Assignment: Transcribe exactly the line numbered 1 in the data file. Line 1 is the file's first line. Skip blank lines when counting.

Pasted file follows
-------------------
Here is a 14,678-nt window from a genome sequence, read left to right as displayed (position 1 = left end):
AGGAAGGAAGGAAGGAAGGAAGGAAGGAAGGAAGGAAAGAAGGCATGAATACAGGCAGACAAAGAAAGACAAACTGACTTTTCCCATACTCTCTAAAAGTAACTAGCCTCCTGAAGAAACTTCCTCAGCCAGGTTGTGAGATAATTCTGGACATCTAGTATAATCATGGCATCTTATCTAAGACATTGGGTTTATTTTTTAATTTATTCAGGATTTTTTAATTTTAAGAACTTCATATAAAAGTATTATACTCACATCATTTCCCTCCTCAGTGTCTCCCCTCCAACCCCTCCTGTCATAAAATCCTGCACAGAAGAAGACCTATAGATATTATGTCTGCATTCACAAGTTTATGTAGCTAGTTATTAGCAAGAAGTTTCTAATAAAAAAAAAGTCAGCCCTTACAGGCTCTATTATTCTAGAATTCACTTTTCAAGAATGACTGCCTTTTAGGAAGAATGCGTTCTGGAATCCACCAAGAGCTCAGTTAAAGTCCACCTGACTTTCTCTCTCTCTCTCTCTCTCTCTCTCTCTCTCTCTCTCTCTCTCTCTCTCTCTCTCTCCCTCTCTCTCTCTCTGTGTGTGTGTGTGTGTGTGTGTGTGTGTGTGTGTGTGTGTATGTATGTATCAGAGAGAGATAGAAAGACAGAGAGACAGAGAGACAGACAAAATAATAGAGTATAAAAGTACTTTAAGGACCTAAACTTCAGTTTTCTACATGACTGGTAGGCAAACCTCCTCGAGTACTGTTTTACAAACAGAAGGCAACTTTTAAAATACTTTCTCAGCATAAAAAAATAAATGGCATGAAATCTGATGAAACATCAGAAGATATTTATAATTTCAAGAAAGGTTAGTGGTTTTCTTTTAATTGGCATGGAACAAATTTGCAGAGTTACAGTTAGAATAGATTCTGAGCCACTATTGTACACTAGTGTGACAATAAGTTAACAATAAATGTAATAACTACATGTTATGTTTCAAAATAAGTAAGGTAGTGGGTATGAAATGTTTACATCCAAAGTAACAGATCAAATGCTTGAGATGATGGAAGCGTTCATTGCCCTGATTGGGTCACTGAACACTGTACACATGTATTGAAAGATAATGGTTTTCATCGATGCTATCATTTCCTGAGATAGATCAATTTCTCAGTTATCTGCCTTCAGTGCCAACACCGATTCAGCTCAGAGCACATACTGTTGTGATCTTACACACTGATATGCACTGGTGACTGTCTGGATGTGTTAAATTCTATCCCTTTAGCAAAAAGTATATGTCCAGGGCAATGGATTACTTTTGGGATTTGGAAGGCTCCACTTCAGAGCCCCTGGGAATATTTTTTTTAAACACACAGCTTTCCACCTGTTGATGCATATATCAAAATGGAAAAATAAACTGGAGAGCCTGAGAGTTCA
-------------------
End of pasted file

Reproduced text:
Here is a 14,678-nt window from a genome sequence, read left to right as displayed (position 1 = left end):